Coming up roses

Al­most ev­ery inch of space in rosar­ian Elizabeth Perks’s Som­er­set home is filled with rose-re­lated mem­o­ra­bilia – and that’s on top of her col­lec­tion of more than 550 rose-re­lated books

Gardens Illustrated Magazine - - CONTENTS - WORDS ALYS HURN PHO­TO­GRAPHS JA­SON IN­GRAM

Rosar­ian Dr Elizabeth Perks loves all things rose re­lated and has built up a rose li­brary of more than 500 books

The day I visit Dr Elizabeth Perks and her Rosar­ian Li­brary in Som­er­set is a wet one. As I pull up the drive, I spot her at the win­dow. The out­line of her frame blurred by the rain. Inside, she guides me to take a seat in the liv­ing room. The fire is lit and the warm glow picks up lines of gilded book spines and or­nate frames. As she makes tea, I take in the room. There are roses ev­ery­where.

This is her win­ter rose gar­den. A col­lec­tion of books, paint­ings, fab­rics, ce­ram­ics and other rose mem­o­ra­bilia lovingly dis­played through­out her house. The books started it all and Dr Perks has around 550 in­di­vid­ual ti­tles in to­tal. She col­lects books ded­i­cated solely to the rose and has scoured var­i­ous rose bib­li­ogra­phies and cat­a­logues from The Bri­tish Li­brary and RHS Lind­ley Li­brary to hunt them down. She has now com­piled a list of over 1,000 book ti­tles and in­tends to ac­quire them all.

Her love of rose books, stems from a love of grow­ing roses. A pas­sion she in­her­ited from her fa­ther who loved to grow red roses. She has one of his favourites, Rosa Papa Meil­land (= ‘Meisar’) a deep-red, vel­vety hy­brid tea rose, grow­ing in her gar­den. Elizabeth once grew over 400 roses when she lived in France, sell­ing home-grown flow­ers and other rosy items from her small busi­ness Tou­jours les Roses. Now, with limited out­door space, she has turned her at­ten­tion to col­lect­ing books about roses, rather than the flow­ers themselves. “I had an epiphany and thought I wouldn’t mind a few more rose books and so I got hooked, see­ing how many I could find.” Many of her books were bought from the Royal Na­tional Rose So­ci­ety. Oth­ers she picked up at sec­ond-hand book shops and in­ter­net sites.

Read­ing th­ese books has led Elizabeth to go into re­search­ing rose lit­er­a­ture full time and her favourites are those writ­ten in the 19th cen­tury. “It was a time when a lot of things came to­gether that made it im­por­tant that peo­ple wrote about roses.” She ex­plains how im­ports from China, hy­bridised with Euro­pean roses, gave a greater range of colours and an ex­tended flow­er­ing time, and the peo­ple who had ben­e­fited from the agri­cul­tural and in­dus­trial rev­o­lu­tion could buy homes with gardens and be­came in­ter­ested in grow­ing roses. This cre­ated a prime busi­ness op­por­tu­nity and two great rosar­ian’s of the time, Thomas Rivers and Wil­liam Paul, started to sell hy­bridised roses they had grown themselves.

Rosar­i­ans past and present are a source of huge in­spi­ra­tion for Elizabeth who ad­mires the work that went into pro­duc­ing their books. “Some of th­ese rosar­i­ans were out in the fields do­ing their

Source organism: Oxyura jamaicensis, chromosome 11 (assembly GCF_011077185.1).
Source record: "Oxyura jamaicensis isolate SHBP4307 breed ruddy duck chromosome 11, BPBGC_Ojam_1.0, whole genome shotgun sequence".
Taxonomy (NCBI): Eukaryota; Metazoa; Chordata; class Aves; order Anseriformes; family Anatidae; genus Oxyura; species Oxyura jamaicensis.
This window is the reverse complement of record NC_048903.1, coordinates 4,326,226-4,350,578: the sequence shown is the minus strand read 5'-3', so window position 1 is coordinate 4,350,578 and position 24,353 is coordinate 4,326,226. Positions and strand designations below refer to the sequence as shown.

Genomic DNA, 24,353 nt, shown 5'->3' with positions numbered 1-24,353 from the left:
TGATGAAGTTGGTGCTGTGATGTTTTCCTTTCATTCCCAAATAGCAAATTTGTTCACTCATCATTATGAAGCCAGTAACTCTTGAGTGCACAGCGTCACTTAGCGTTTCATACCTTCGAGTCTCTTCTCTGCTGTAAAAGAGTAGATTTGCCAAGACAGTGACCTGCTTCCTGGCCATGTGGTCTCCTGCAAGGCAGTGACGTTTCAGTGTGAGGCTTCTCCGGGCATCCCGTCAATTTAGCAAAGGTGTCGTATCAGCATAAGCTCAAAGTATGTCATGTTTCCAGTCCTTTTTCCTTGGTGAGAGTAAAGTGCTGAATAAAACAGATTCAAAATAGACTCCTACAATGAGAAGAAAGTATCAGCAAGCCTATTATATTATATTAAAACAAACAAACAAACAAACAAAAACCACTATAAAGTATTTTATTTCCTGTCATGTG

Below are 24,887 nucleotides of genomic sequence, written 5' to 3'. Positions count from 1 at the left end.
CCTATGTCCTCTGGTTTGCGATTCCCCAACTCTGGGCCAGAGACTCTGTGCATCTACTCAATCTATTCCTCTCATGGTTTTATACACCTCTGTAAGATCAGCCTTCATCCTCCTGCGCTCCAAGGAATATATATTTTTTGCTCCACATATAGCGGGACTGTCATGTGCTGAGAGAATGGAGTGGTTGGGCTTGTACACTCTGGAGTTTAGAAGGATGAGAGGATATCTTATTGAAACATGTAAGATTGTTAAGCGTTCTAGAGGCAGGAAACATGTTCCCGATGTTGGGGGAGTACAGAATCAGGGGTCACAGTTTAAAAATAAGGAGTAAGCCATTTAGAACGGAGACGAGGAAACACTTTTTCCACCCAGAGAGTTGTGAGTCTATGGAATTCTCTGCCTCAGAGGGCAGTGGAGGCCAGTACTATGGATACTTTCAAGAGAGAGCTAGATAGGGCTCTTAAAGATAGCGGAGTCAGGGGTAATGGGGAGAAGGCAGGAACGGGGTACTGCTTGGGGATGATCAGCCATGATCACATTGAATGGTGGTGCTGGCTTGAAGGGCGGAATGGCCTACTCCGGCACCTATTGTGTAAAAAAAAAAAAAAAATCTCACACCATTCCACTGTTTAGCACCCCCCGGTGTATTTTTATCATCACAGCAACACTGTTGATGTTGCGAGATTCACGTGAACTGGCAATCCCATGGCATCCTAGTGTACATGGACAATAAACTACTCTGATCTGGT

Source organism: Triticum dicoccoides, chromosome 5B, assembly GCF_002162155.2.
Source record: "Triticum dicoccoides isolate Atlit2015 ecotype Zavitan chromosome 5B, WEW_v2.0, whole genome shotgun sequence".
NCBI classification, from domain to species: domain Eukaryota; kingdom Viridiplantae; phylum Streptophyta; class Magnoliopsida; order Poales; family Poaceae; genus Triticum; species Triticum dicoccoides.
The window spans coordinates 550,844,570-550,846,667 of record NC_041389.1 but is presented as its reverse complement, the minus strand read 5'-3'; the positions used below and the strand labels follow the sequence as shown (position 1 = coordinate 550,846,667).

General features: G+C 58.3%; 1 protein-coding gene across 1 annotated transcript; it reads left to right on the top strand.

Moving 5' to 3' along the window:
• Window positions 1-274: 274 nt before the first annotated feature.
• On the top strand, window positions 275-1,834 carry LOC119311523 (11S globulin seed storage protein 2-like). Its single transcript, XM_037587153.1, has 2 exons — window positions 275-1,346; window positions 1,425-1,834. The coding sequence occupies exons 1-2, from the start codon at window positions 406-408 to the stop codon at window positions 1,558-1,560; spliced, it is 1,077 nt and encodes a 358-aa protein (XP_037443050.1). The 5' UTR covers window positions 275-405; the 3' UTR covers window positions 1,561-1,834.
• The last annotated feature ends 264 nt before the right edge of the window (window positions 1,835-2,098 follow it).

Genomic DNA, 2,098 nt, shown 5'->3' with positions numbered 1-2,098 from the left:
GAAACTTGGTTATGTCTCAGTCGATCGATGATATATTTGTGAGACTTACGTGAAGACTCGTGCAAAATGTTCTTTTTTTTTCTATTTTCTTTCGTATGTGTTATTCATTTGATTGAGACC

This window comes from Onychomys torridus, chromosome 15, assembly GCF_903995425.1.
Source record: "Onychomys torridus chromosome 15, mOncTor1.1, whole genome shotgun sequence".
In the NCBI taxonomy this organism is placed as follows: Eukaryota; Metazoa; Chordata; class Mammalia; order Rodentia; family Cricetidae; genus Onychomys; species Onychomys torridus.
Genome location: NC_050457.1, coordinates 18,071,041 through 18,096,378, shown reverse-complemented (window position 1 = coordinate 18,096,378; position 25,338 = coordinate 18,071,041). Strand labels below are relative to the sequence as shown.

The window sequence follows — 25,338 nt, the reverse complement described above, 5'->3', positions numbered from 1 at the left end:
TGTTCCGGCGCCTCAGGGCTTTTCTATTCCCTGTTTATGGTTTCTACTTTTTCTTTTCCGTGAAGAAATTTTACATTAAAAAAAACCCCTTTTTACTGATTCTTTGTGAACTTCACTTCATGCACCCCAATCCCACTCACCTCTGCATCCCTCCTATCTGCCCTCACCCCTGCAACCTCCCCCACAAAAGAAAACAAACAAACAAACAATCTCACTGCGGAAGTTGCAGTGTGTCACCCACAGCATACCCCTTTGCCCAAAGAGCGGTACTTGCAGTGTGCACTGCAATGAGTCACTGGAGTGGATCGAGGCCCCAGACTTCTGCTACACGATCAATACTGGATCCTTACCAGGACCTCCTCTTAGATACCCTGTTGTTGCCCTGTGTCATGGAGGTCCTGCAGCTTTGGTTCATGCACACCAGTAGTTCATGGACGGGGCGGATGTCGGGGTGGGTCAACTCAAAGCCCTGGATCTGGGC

rose prop­a­ga­tion and then they came in and wrote their books by hand. I think they were amaz­ing,” she says. “Now we just type, we can delete and print off.”

Elizabeth has be­come well known in the rose world and is of­ten asked to as­sist in other peo­ple’s research, most re­cently to find in­for­ma­tion on the roses Agatha Christie wrote about in her Miss Marple nov­els. She has also been ap­proached by the Na­tional Trust which has asked her to look into Maud Mes­sel and her in­volve­ment in the rose gar­den at Ny­mans’ in West Sus­sex. “I love when some­one asks me to do an in­ter­est­ing piece of research.”

The his­tory of the rose and rose sto­ries cap­ti­vate Elizabeth more than books on rose cul­ti­va­tion. When I ask her to choose her 12 favourite books, I press her, to nar­row it down to just one. “Im­mor­tal Roses by Jean Gordon,” she replies. “I love it be­cause I didn’t re­alise any­thing like it had been printed. It’s just a lot of lit­tle rosy sto­ries and one of the sto­ries is about her rose mu­seum.” As we go through some of the other books in her li­brary, Elizabeth com­ments on the beauty of the cov­ers, the hand­writ­ing and the del­i­cate spines and wax slips that cover the botan­i­cal il­lus­tra­tions within the pages. She ap­pre­ci­ates ev­ery lit­tle de­tail and it’s clear the research and her col­lec­tion has be­come her rea­son to be.

It seems ec­cen­tric, but there is a strong sense of pur­pose in what Elizabeth does. “It’s such an in­ter­est­ing sub­ject and I feel it needs to be doc­u­mented,” she ex­plains. “To me it’s part of our so­cial his­tory and our her­itage.”

I ven­ture back out into the grey light of the day, wish­ing that in­stead of a long drive home I could spend the rest of the af­ter­noon next to Elizabeth’s fire with my nose in a book.

USE­FUL IN­FOR­MA­TION Vis­its to Elizabeth’s Rosar­ian Li­brary are by ap­point­ment only, but you can find in­for­ma­tion on many as­pects of rose research through her web­site therosar­i­an­li­brary.co.uk

Above lef t to right Rose trin­kets fill Elizabeth’s shelves – although when younger she hated them. Elizabeth with a frac­tion of her rose book col­lec­tion. Many paint­ings of roses line the walls of Elizabeth’s home.

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